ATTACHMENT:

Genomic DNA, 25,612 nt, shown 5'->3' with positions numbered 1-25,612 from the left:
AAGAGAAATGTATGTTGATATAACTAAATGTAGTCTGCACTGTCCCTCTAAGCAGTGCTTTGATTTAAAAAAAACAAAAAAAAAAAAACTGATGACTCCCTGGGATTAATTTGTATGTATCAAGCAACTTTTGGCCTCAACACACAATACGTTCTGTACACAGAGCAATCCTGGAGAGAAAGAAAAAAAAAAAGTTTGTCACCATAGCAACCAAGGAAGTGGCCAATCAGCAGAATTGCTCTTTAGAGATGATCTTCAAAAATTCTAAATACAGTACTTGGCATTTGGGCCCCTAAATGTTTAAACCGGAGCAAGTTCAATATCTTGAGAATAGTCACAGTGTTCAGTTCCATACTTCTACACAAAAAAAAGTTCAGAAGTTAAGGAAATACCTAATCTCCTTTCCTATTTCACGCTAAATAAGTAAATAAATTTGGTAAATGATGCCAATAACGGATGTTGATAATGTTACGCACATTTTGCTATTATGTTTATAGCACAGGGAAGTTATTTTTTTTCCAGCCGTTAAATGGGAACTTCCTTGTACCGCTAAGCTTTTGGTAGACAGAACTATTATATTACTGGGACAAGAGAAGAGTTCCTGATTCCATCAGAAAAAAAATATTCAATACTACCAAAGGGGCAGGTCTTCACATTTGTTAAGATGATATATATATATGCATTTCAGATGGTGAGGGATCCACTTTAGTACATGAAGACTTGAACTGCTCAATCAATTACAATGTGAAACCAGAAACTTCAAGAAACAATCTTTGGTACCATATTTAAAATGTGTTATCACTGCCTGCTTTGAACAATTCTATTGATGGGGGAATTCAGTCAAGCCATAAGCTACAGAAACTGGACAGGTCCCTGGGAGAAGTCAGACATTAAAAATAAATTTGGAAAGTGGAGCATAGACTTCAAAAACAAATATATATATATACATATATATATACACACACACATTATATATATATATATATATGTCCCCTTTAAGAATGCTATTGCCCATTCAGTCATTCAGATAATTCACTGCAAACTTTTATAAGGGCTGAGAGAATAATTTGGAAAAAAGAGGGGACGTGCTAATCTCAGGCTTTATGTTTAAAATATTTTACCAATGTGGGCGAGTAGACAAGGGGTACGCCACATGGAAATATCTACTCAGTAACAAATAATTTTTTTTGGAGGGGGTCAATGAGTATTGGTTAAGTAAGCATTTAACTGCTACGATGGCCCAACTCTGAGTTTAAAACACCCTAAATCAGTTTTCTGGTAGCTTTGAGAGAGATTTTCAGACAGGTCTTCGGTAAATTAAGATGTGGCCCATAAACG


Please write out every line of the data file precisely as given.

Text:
Genomic DNA, 25,612 nt, shown 5'->3' with positions numbered 1-25,612 from the left:
AAGAGAAATGTATGTTGATATAACTAAATGTAGTCTGCACTGTCCCTCTAAGCAGTGCTTTGATTTAAAAAAAACAAAAAAAAAAAAACTGATGACTCCCTGGGATTAATTTGTATGTATCAAGCAACTTTTGGCCTCAACACACAATACGTTCTGTACACAGAGCAATCCTGGAGAGAAAGAAAAAAAAAAAGTTTGTCACCATAGCAACCAAGGAAGTGGCCAATCAGCAGAATTGCTCTTTAGAGATGATCTTCAAAAATTCTAAATACAGTACTTGGCATTTGGGCCCCTAAATGTTTAAACCGGAGCAAGTTCAATATCTTGAGAATAGTCACAGTGTTCAGTTCCATACTTCTACACAAAAAAAAGTTCAGAAGTTAAGGAAATACCTAATCTCCTTTCCTATTTCACGCTAAATAAGTAAATAAATTTGGTAAATGATGCCAATAACGGATGTTGATAATGTTACGCACATTTTGCTATTATGTTTATAGCACAGGGAAGTTATTTTTTTTCCAGCCGTTAAATGGGAACTTCCTTGTACCGCTAAGCTTTTGGTAGACAGAACTATTATATTACTGGGACAAGAGAAGAGTTCCTGATTCCATCAGAAAAAAAATATTCAATACTACCAAAGGGGCAGGTCTTCACATTTGTTAAGATGATATATATATATGCATTTCAGATGGTGAGGGATCCACTTTAGTACATGAAGACTTGAACTGCTCAATCAATTACAATGTGAAACCAGAAACTTCAAGAAACAATCTTTGGTACCATATTTAAAATGTGTTATCACTGCCTGCTTTGAACAATTCTATTGATGGGGGAATTCAGTCAAGCCATAAGCTACAGAAACTGGACAGGTCCCTGGGAGAAGTCAGACATTAAAAATAAATTTGGAAAGTGGAGCATAGACTTCAAAAACAAATATATATATATACATATATATATACACACACACATTATATATATATATATATATGTCCCCTTTAAGAATGCTATTGCCCATTCAGTCATTCAGATAATTCACTGCAAACTTTTATAAGGGCTGAGAGAATAATTTGGAAAAAAGAGGGGACGTGCTAATCTCAGGCTTTATGTTTAAAATATTTTACCAATGTGGGCGAGTAGACAAGGGGTACGCCACATGGAAATATCTACTCAGTAACAAATAATTTTTTTTGGAGGGGGTCAATGAGTATTGGTTAAGTAAGCATTTAACTGCTACGATGGCCCAACTCTGAGTTTAAAACACCCTAAATCAGTTTTCTGGTAGCTTTGAGAGAGATTTTCAGACAGGTCTTCGGTAAATTAAGATGTGGCCCATAAACG